A statement on the sanctity of life and abortion was discussed. Delegates discovered the GC is wanting to also write guidelines for our medical work. The statement voted was very biblically based and closed with appeals to treat people with grace. After being sent back to the writing committee with several suggestions from delegates, it was brought back and approved.
Several physicians spoke to sensitive issues surrounding the abortion issue. Most impressive was the very low numbers of abortions reported in our NAD Adventist hospitals over the last several years. Adventist Health West had only one. This was a real contrast to the letters being emailed to our pastors and lay members claiming hundreds have been done. It only proves once again we must fact-check information sent to us over the internet or unsolicited through the mail.
GC administration, stressing parity, pushed for the removal of a policy that gave invitations to local conference presidents of the territory in which the GC holds the AC to attend the AC with voice but no vote. They felt that, since most AC meetings are now held in the NAD, the NAD had a unfair advantage.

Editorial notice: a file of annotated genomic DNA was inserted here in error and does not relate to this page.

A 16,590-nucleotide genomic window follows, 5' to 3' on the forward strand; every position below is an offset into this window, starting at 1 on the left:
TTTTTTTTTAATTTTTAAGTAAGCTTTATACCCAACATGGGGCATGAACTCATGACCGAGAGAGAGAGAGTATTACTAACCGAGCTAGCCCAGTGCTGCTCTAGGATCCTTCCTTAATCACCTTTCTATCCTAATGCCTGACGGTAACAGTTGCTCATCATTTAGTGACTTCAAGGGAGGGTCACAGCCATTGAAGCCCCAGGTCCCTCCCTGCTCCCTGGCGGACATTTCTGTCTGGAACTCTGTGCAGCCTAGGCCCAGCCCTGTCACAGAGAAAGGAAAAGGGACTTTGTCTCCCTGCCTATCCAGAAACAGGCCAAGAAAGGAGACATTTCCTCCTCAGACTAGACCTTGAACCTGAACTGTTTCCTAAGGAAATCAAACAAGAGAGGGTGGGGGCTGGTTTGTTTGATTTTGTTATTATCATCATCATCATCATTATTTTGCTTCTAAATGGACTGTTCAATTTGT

The contentious item came over the compliance policy. There is not unity on this issue. Some are doubting the use of force through a compliance policy will accomplish the unity we seek. It was mentioned again that two-thirds of the committee members who studied the ordination issue in preparation for the 2015 GC Session recommended some way forward for ordination of women. We must continue to pray for God's leading. Only His Spirit will be able to accomplish what we all desire, which is unity in Christ Jesus.